Well it hasn’t been that long since Krista has passed. I know now at first, it’s very strange to see her family without her, and it will be for sometime. Knowing that she is watching over us and out of pain is a sense of relief; however the pain of such a great loss really has taken a chunk out of my heart. Krista really did inspire me. She was the cousin I had always looked up to, always imitating her when I was younger. I know I never told her this, but when I talk with her at night I know that she can hear me and I cannot wait to see her again after life on earth.
What was the hardest thing about adjusting to life after a cancer diagnosis?
The hardest thing about adjusting to life after Krista’s diagnosis was not knowing what would happen next. Anything could happen at anytime, and knowing that really scared me. Seeing Krista in so much pain, although she never complained, was just one of the worst things you could experience. Trying to know the right things to say when she was emotional was also very hard.
What is/was the toughest part of having a cancer experience?
Knowing that it could happen to anyone at anytime has to be one of the worst experiences that I had. Seeing the drastic measures the patient and the family have to go through is really heart breaking.
What is/was the best part about having a cancer challenge?
What hurts you can only make you stronger. This was by far one of the most painful things I think my entire family has gone through. Losing a family member, especially Krista, is one of the hardest things to deal with. Krista was not only a family member; she was a true and great friend. She inspired everyone each and everyday. We really did think that she could pull through this, she was so strong. However Krista is not the only family member who has passed in our family due to cancer related problems, my aunt, Shelia Hong passed away in October of 2004. Going through all of this in such a short period of time is really draining. But both of these wonderful, independent women were worth all of the time and energy in the world, and still are to this very day.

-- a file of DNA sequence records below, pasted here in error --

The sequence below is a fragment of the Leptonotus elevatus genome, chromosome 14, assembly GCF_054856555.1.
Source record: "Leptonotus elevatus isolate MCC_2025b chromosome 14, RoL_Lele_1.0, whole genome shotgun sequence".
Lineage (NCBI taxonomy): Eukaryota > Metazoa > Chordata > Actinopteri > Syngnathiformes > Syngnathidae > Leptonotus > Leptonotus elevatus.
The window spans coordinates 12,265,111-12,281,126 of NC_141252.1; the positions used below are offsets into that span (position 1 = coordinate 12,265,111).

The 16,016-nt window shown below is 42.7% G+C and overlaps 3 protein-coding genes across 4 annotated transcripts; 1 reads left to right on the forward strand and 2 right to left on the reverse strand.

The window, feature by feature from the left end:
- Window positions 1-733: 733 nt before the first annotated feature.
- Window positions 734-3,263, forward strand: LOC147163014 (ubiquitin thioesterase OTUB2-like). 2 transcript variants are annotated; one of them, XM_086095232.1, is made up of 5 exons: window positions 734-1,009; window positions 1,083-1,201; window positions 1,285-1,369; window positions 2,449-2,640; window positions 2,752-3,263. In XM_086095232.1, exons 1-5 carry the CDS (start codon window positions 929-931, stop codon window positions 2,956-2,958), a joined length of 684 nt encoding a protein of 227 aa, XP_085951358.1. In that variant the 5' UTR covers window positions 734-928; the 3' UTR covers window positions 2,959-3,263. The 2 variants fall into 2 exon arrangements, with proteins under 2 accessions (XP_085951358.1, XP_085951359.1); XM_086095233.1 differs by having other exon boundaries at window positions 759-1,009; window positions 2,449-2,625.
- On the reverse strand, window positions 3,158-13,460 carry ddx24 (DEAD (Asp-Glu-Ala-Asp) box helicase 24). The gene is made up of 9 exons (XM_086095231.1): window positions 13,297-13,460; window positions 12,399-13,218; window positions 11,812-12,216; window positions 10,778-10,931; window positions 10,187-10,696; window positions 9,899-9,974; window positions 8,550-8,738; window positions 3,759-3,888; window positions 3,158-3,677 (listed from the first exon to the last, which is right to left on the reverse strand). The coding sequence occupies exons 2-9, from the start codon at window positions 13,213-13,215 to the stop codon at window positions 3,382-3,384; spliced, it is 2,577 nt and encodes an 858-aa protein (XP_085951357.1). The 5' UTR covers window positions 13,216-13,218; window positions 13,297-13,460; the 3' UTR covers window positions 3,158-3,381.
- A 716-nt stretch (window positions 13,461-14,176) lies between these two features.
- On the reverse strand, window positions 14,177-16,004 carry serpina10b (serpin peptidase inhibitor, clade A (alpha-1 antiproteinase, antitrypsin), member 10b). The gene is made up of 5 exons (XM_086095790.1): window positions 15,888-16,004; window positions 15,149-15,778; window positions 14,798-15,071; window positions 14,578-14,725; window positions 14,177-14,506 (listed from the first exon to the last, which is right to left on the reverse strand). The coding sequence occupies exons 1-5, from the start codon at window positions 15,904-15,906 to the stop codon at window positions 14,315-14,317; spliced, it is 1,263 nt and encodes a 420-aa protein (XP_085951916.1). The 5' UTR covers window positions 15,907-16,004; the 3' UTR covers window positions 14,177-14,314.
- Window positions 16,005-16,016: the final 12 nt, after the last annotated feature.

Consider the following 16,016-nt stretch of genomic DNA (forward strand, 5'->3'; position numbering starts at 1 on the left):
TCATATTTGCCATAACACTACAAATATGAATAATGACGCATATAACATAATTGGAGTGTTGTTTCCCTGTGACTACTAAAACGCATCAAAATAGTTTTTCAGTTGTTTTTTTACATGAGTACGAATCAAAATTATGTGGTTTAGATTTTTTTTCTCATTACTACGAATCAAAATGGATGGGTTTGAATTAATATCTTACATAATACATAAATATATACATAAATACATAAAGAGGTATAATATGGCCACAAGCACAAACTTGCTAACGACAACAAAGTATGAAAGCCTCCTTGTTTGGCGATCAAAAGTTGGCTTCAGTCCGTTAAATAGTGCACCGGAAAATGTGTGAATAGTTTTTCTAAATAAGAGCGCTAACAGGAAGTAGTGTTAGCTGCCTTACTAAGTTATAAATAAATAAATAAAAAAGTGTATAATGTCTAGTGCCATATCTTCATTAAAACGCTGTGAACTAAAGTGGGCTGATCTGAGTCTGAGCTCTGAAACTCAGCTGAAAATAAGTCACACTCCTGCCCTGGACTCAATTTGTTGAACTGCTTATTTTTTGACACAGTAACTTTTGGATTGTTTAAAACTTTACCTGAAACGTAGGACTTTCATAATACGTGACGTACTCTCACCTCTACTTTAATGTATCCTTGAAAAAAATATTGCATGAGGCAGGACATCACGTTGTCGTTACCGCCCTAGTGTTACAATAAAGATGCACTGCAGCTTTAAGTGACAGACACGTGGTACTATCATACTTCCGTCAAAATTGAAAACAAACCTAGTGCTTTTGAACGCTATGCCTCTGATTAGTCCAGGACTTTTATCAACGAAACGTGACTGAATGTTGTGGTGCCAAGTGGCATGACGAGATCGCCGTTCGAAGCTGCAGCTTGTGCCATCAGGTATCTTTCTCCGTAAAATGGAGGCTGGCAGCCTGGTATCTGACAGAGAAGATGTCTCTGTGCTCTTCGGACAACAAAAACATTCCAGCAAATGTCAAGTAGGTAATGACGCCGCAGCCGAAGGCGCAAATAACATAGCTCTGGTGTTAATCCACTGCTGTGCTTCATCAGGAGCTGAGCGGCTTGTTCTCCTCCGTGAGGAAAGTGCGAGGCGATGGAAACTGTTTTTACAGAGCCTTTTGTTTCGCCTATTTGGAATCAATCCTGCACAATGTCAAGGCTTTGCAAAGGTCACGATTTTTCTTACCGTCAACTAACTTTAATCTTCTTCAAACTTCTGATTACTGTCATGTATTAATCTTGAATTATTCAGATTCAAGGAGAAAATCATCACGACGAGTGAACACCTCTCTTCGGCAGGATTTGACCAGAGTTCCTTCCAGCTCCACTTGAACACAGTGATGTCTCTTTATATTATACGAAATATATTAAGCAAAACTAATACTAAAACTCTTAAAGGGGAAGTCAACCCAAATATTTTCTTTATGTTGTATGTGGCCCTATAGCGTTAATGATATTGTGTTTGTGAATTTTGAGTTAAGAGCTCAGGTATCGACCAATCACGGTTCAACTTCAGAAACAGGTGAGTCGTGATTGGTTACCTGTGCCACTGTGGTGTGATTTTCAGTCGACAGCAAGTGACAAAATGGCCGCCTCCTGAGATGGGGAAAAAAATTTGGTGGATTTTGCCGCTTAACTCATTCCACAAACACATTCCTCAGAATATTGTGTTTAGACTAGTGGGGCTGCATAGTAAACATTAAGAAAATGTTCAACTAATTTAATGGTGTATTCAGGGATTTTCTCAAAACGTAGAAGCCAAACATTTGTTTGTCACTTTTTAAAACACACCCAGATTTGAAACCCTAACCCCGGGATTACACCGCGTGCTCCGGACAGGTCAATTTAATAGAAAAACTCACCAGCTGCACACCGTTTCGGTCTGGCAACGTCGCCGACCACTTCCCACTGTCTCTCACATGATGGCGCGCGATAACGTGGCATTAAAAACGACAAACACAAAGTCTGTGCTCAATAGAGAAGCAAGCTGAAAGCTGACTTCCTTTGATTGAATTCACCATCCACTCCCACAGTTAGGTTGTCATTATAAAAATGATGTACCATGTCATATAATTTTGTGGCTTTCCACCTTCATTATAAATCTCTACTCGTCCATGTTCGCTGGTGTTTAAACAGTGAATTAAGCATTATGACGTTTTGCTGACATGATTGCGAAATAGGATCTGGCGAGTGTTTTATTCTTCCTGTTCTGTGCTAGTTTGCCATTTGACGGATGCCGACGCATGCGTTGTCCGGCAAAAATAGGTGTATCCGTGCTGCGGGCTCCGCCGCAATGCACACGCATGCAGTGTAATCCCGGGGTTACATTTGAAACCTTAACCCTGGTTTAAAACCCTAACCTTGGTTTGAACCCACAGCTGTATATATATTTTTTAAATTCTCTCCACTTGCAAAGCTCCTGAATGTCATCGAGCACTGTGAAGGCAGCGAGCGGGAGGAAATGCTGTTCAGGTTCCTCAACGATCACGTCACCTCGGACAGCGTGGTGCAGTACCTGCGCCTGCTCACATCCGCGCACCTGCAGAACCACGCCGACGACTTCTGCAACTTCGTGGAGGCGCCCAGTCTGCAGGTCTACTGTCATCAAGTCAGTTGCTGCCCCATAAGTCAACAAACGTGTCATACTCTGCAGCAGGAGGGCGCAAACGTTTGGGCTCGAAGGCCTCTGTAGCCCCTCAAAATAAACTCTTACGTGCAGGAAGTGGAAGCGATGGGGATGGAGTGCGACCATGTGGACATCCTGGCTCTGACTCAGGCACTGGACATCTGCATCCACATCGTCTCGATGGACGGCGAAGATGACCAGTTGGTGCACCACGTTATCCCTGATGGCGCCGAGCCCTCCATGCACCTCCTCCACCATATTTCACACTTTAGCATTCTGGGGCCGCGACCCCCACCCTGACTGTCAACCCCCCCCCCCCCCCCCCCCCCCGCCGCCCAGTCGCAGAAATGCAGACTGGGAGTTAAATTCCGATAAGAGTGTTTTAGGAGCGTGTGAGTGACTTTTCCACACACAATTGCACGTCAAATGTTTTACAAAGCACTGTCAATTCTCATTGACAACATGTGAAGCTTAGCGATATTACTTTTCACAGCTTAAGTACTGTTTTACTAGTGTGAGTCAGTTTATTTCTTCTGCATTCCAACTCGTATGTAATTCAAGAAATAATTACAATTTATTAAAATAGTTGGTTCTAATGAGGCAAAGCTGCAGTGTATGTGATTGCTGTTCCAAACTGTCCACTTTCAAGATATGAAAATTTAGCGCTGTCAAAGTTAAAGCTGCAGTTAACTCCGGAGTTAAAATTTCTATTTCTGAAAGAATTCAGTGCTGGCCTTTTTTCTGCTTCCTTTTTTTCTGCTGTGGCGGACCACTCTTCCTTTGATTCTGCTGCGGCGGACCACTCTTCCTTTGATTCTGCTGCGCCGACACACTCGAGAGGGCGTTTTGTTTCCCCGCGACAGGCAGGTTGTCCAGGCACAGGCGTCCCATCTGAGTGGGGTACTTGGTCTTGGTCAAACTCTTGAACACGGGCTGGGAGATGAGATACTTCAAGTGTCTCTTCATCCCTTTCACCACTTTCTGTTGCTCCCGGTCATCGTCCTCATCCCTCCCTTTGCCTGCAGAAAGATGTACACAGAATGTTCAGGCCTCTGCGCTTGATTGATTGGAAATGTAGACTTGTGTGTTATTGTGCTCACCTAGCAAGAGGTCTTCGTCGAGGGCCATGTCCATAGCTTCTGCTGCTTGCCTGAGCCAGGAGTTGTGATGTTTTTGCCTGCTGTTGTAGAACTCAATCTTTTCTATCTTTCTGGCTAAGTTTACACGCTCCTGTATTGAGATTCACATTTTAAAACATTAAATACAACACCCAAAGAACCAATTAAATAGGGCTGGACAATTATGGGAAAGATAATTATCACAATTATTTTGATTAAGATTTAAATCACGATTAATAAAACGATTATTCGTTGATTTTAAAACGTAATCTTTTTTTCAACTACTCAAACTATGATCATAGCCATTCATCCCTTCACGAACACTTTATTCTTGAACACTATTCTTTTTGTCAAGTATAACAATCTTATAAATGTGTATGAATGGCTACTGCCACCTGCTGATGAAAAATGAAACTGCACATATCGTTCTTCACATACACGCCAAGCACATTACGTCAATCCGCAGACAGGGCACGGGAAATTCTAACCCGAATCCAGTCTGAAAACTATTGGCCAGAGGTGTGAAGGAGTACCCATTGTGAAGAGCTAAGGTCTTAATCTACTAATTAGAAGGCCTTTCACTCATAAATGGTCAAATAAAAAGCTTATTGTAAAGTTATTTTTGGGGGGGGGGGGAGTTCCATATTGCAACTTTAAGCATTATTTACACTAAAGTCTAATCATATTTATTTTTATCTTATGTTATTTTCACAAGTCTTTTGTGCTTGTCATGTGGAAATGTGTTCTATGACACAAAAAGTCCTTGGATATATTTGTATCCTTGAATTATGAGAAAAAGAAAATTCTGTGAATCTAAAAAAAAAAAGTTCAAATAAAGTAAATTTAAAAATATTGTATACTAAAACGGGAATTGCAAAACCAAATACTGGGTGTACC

What really motivated you to keep going while he/she was sick?
Just to keep her positive, and let her know that you really felt that she could pull through this long haul. Giving her support and staying enthusiastic was the best thing you could do for her, or anyone in that matter. She was such a positive person and to have the influence of everyone else being positive around her would never let her spirits go down.
What lessons or messages have you taken away from your experience?
Not to take anything for granted. Life is so short so just live it to its fullest. Always stay positive, being negative is such a waste of time and life. Spend as much time as you can with the people you love, because you never know what could happen. Most importantly, express your feelings, it does go along way.
What are your thoughts and feelings about cancer now? How has your perception changed since before you were faced with a challenge?
At the beginning I’ll be honest; I thought that cancer could never happen to me or anyone in my family. But out of no where you get this big smack in the face and it really does wake you up to reality. I knew cancer was a very powerful disease, but it can be defeated. I really don’t like cancer; I don’t want to have another experience with it again in my life. The reality is that I more than likely will, and you don’t know when or who it could be. Cancer can be controlled, and staying upbeat with everything really does go along way in the long run as well as having an affirmative outlook on what will be up coming.
What are some (if there are any you know of) preventative measures that people can take to lower their risk of having an experience?
Do not smoke. I know people say I’m around it all the time anyways its just as well. But that is way the malls and offices are now smoke free, to try and prevent it. Solariums. Stay out of them. I am guilty for going to them, as dark and as warm as they make you, it really isn’t worth it, just turn up your heat and waste your money there. Other than that, Sun block, and don’t stand in front of the microwave. I was always told as I was growing up not to stand in front of it because of the radiation, whether or not that is true is another story, but for now, lets just not take the chance.
Did you attend any support groups during your challenge?
No, I never.
How are you connected with Young Adult Cancer?
Well I first heard of it when Krista had her own articles on the Portal. Reading hers, as well as others actually helped me get through the hard time. I also heard about The Young Adult Cancer Climb, so that really inspired me to share my story as well. Young Adult Cancer really does help youths when going through a cancer experience, it is also good for any questions a person may have, whether it be about what a type of drug means, or how to deal. Young Adult Cancer is by far one of the best ways to express yourself, it really has helped me, and I’m positive it will help anyone when going through the rollercoaster of cancer.